Her primary areas of study are Ecology, Devil facial tumour disease, Sarcophilus, Tasmanian devil and Zoology. Her research related to Threatened species, Population decline, Wildlife, Habitat and Predation might be considered part of Ecology. Her studies in Devil facial tumour disease integrate themes in fields like Genetics, MHC class I, Major histocompatibility complex and Genetic variation.
Menna E. Jones has researched Sarcophilus in several fields, including Extinction, Force of infection, Evolutionary biology and Wildlife disease. As a part of the same scientific study, Menna E. Jones usually deals with the Tasmanian devil, concentrating on Population ecology and frequently concerns with Seasonal breeder, Transmission and Biting. Menna E. Jones studied Zoology and Interspecific competition that intersect with Generalist and specialist species, Foraging and Escape distance.
Menna E. Jones mainly investigates Ecology, Sarcophilus, Tasmanian devil, Devil facial tumour disease and Zoology. Her study in Predation, Threatened species, Quoll, Habitat and Dasyurus viverrinus is carried out as part of her Ecology studies. Her Sarcophilus study is concerned with the field of Marsupial as a whole.
Her studies deal with areas such as Population decline, Cancer, Oncology and Extinction as well as Tasmanian devil. Menna E. Jones interconnects Emerging infectious disease, Outbreak, Immunology and Wildlife disease in the investigation of issues within Devil facial tumour disease. Her research integrates issues of Guild and Interspecific competition in her study of Zoology.
The scientist’s investigation covers issues in Tasmanian devil, Ecology, Sarcophilus, Devil facial tumour disease and Evolutionary biology. Her Tasmanian devil research is multidisciplinary, incorporating perspectives in Transmission, Cancer and Extinction. Her Sarcophilus research is multidisciplinary, incorporating elements of Population genetics, Linkage disequilibrium, Carnivore, Emerging infectious disease and Candidate gene.
Her work deals with themes such as Genetics, Home range, Outbreak and Wildlife disease, which intersect with Devil facial tumour disease. Her Evolutionary biology study combines topics in areas such as Genome, Gene, Genetic variation, Abiotic component and Local adaptation. Particularly relevant to Marsupial is her body of work in Zoology.
Her primary areas of investigation include Sarcophilus, Devil facial tumour disease, Ecology, Tasmanian devil and Wildlife disease. As part of one scientific family, Menna E. Jones deals mainly with the area of Sarcophilus, narrowing it down to issues related to the Emerging infectious disease, and often Evolutionary biology, Disease burden and Genetic variation. Her biological study spans a wide range of topics, including Genetics, Cancer, Genome-wide association study, Linkage disequilibrium and SNP array.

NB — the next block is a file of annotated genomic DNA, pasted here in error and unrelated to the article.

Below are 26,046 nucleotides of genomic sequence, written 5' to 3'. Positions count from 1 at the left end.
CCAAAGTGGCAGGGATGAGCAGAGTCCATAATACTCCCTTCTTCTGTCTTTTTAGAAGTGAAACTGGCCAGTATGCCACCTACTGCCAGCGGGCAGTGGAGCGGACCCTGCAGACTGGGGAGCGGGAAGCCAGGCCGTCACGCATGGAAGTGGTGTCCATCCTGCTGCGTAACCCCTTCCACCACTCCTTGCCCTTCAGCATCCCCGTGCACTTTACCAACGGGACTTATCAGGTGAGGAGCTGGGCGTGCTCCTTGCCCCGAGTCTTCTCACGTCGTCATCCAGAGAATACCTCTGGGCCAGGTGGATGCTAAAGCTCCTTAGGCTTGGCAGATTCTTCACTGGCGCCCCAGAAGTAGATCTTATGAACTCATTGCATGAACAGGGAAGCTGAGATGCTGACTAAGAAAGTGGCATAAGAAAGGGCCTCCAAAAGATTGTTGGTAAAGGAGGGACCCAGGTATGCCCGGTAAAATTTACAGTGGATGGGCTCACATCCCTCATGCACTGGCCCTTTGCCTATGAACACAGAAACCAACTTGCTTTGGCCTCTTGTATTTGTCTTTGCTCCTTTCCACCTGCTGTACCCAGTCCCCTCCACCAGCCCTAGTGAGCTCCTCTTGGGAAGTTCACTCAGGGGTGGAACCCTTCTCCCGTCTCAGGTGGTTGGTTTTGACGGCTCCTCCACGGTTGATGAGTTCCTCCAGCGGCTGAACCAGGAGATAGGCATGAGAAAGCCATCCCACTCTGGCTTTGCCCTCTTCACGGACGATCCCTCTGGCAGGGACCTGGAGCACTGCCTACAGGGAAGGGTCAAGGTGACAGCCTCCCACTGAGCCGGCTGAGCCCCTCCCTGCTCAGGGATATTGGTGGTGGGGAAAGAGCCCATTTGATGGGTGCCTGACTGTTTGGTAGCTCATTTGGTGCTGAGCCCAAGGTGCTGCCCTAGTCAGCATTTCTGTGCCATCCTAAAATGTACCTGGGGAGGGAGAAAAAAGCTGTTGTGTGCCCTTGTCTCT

Her Ecology research includes elements of Population bottleneck and Extinction. Her work in Tasmanian devil addresses subjects such as Transmission, which are connected to disciplines such as Zoology and Home range. Her Wildlife disease research incorporates themes from Body condition, Physiology and Ecological dynamics.
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Contact networks in a wild Tasmanian devil (Sarcophilus harrisii) population: using social network analysis to reveal seasonal variability in social behaviour and its implications for transmission of devil facial tumour disease.
Ecology Letters (2009)
Emerging disease and population decline of an island endemic, the Tasmanian devil Sarcophilus harrisii
Biological Conservation (2006)
Transmission dynamics of Tasmanian devil facial tumor disease may lead to disease-induced extinction.
Life-history Change in Disease-Ravaged Tasmanian Devil Populations
Proceedings of the National Academy of Sciences of the United States of America (2008)
Genetic diversity and population structure of the endangered marsupial Sarcophilus harrisii (Tasmanian devil).
Proceedings of the National Academy of Sciences of the United States of America (2011)
Emerging infectious diseases of wildlife: a critical perspective.
Daniel M. Tompkins;Scott Carver;Menna E. Jones;Martin Krkošek.
Trends in Parasitology (2015)
Genetic diversity and population structure of Tasmanian devils, the largest marsupial carnivore.
Molecular Ecology (2004)
Road upgrade, road mortality and remedial measures: impacts on a population of eastern quolls and Tasmanian devils
Wildlife Research (2000)
Distribution and Impacts of Tasmanian Devil Facial Tumor Disease
Hamish McCallum;Daniel M. Tompkins;Menna Jones;Shelly Lachish.
Reversible epigenetic down-regulation of MHC molecules by devil facial tumour disease illustrates immune escape by a contagious cancer.
Hannah V. Siddle;Alexandre Kreiss;Cesar Tovar;Chun Kit Yuen.
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